If you like, I can throw another, longer title at you: Statistical Evidence: Who is killing the Giants, a team that, when attempting to score runs, resembles an infant trying to solve a Rubik’s cube.
We already pretty much know, I think, who is killing the Giants offensively. It’s Aubrey Huff and his terrible encore to his brilliant 2010. It’s Miguel Tejada–on both sides of the ball, but who’s counting? Brandon Crawford hasn’t improved the situation at all with his bat. And certainly it’s the replacements for Buster Posey (Eli Whiteside and Chris Stewart) and Freddy Sanchez (Emmanuel Burriss and Bill Hall).
But after looking into this a bit further, I discovered it’s worse than that. In fact, it’s nearly everyone. Here’s what I’ve done: I took the Giants’ slash line (average/on-base percentage/slugging) at each position and compared that to the National League averages at each position.
Let’s forget about the DH spot, but of course understand that, when playing in American League parks, they had a DH performing at the level of a good-hitting pitcher. You’ll notice that they are slightly below average at catcher, slightly above at second, decently above in left field, and well above at pitcher–What more can the hurlers do? Otherwise, they’re well below average at the other positions. First base (-.110 OPS) and shortstop (-.080 OPS) are particularly terrible. Tejada’s glove exacerbates the lack of production (and Huff is no wizard at first, either).
Here’s another thing: the Giants have been abysmal at pinch hitting. And guess what? This makes perfect sense. Why would the Giants have players on the bench that can hit? They wouldn’t; their starters, as a group, can’t hit at all. I wasn’t aware of this problem, but upon discovering it I thought: ‘Yep.’
But the first chart doesn’t go far enough. Matters are worse in San Francisco. That’s because we know that Posey is no longer around and neither is Sanchez. So, I’ve updated the chart by putting Stewart’s and Whiteside’s combined slash line for catcher and Burriss’ and Hall’s for second. Read it and weep.
We can now see that Giants are well below average at each position except for left and the pitchers’ contributions with the stick. And if you’re tempted to pull the small-sample card on me, then I think you’ve forgotten that we’re talking about Burriss, Hall, Whiteside and Stewart.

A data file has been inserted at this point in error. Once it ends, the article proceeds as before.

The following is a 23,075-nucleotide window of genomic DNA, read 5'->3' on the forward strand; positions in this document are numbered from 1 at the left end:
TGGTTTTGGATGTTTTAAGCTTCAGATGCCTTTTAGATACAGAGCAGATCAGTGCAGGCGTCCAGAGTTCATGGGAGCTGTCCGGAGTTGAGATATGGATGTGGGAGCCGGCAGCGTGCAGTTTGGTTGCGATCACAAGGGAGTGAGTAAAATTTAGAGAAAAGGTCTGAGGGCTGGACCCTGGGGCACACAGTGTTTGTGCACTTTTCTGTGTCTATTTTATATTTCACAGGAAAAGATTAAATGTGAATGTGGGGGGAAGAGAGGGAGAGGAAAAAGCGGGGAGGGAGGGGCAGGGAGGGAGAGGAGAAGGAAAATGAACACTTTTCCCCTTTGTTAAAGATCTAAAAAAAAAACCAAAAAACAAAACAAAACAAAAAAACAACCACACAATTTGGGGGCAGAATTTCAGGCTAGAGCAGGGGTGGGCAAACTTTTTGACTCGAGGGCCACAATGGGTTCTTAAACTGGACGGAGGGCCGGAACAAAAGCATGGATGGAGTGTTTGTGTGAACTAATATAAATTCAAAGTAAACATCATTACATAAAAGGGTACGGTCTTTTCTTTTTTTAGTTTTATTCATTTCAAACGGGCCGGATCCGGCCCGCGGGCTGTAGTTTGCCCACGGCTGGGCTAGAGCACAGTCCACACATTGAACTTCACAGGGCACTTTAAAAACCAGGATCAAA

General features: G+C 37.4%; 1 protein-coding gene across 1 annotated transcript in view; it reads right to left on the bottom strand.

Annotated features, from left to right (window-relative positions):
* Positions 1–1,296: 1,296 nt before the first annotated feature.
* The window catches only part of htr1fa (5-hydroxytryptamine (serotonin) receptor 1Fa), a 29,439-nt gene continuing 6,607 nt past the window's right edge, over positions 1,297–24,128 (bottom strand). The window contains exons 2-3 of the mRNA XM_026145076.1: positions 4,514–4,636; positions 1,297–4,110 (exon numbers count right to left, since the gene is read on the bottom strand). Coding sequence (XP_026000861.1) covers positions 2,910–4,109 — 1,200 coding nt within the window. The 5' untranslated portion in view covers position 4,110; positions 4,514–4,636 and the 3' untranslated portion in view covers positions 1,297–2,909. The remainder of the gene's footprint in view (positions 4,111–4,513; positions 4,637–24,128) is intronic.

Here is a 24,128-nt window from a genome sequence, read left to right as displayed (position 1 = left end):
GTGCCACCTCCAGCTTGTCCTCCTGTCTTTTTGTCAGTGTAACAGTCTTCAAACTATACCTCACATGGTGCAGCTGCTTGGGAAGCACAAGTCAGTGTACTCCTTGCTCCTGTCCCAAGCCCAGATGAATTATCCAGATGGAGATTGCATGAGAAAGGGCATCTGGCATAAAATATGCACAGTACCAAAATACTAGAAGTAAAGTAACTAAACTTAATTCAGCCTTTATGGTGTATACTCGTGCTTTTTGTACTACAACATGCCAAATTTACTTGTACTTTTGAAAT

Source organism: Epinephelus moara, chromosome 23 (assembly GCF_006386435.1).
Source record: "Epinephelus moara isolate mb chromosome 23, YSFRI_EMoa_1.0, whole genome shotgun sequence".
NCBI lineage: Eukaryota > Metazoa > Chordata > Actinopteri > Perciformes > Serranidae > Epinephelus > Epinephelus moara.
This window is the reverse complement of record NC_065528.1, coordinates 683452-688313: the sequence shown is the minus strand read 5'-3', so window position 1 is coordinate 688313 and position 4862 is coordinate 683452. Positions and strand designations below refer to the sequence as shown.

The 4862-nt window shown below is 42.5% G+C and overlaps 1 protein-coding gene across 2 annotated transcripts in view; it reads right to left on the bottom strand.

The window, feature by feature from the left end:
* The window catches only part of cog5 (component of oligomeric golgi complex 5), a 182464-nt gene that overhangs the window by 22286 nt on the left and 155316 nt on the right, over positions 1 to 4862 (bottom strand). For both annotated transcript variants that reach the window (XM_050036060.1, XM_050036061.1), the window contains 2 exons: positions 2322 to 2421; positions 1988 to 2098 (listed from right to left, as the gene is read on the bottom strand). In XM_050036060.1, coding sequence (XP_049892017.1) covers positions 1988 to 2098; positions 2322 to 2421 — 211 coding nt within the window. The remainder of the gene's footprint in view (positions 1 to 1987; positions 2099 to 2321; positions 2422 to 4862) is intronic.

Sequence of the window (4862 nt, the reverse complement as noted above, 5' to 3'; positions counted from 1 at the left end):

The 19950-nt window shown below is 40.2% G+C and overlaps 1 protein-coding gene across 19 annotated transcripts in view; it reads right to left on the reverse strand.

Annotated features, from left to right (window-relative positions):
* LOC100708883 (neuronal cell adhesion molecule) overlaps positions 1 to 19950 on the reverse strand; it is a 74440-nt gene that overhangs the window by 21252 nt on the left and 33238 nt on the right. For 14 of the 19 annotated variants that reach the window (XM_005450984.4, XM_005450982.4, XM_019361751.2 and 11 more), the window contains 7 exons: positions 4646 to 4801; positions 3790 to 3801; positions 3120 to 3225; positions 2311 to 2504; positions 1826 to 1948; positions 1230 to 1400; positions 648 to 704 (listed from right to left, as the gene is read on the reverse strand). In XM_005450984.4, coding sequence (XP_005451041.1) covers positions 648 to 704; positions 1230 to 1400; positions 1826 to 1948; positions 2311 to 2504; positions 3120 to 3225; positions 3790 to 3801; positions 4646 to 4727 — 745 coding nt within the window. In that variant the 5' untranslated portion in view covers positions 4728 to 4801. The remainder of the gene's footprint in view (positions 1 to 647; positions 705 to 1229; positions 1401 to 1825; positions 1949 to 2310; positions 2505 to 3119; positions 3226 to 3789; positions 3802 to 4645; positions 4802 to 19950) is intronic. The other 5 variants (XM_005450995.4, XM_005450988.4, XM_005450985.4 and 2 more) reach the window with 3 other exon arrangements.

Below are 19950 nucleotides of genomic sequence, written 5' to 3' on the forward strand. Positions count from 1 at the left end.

The catching position could stand to be upgraded–if you could somehow combine Whiteside’s offense and Stewart’s defense, you’d probably have a decent-ish player there. But this isn’t a video game. First base has been a disaster with Huff’s down year. I don’t think it will happen, but I can’t help but feel that Belt might be able to hit to the NL average, a .788 OPS at first, while also upgrading the position defensively. Second is an out-and-out disaster with a .158 OPS drop-off from Hall and Burriss to the league average player. Mike Fontenot should help upon his return, but he can’t play short and second, and defensively, you probably wouldn’t want to expose him at the former all that often. Shortstop yields an .080 drop from the league-average OPS, and when Tejada’s playing you have a statue on defense–a note worth mentioning thrice. The platoon of Andres Torres and Aaron Rowand in center field has not been an effective one. In fact, after an 0-6 game with four strikeouts, Torres might be the most lost of any of the Giants hitters at the plate. And I hate to point fingers at Nate Schierholtz, but at least by this measure he doesn’t look to hit enough to player right field. We mostly knew that, though, I think.
The few bright spots are left field, the pitchers and third. Left because of Cody Ross’ strong season and Pat “The Bat” Burrell’s… well, bat–when he’s been allowed to play, that is. The fact that the Giants pitchers have more than carried their offensive weight is almost laughable, when you think about it. They are a competitive bunch. And despite the Giants currently sitting at 30 OPS points below average at third, I’ll throw that in as a positive position. Pablo Sandoval missed six weeks and I expect that he’ll hit at or above (if not well above) league average from here on out. His replacements were mostly Mark DeRosa and Tejada so you can see how the position fell below average for the Giants. And his towering swat from his weaker, right-handed swing on Thursday was certainly encouraging.
So when you mom’s-basement GM’s consider which positions the Giants could upgrade at, consider this: they need help virtually everywhere.
They could use a better shortstop, second baseman, catcher, corner outfielder, center fielder, and first baseman. It’s true they have a warm-ish body at each of these spots right now, but I don’t think that should preclude the Giants from being creative and looking to upgrade however possible.
J.J. Hardy? Yes, please! Carlos Pena? Where do I sign?! Carlos Beltran? Why not? Mike Cameron? Who knows, maybe he’ll pull a Burrell. Yorvit Torrealba? Get it done! Let Belt play every day when he’s healthy? Give him a shot. Matt Kemp? Give Ned a call! While you’re at it ask about Jamey Carroll? Sure, have you watched Burriss and Hall at all?
I’m not saying all of these are great ideas. Heck, not all of them are even good. But the point is that the Giants need to “start kicking the tires” and do something, anything to improve. They shouldn’t worry about the feelings of the incumbents at each position. They also shouldn’t be in love with each one of their prospects. Maybe it’s time to say goodbye to a minor league pitcher or two, starter or reliever. After all, it didn’t take all that much for the Padres to pry away Jason Bartlett or for the Orioles to grab Hardy.
It’s nearly July, and I want me some hitters, even more so this season than in the past.
Side note: When a “Giants official” comments on player rumors and acquisitions, and he mentions RBI’s and batting average, it infuriates me.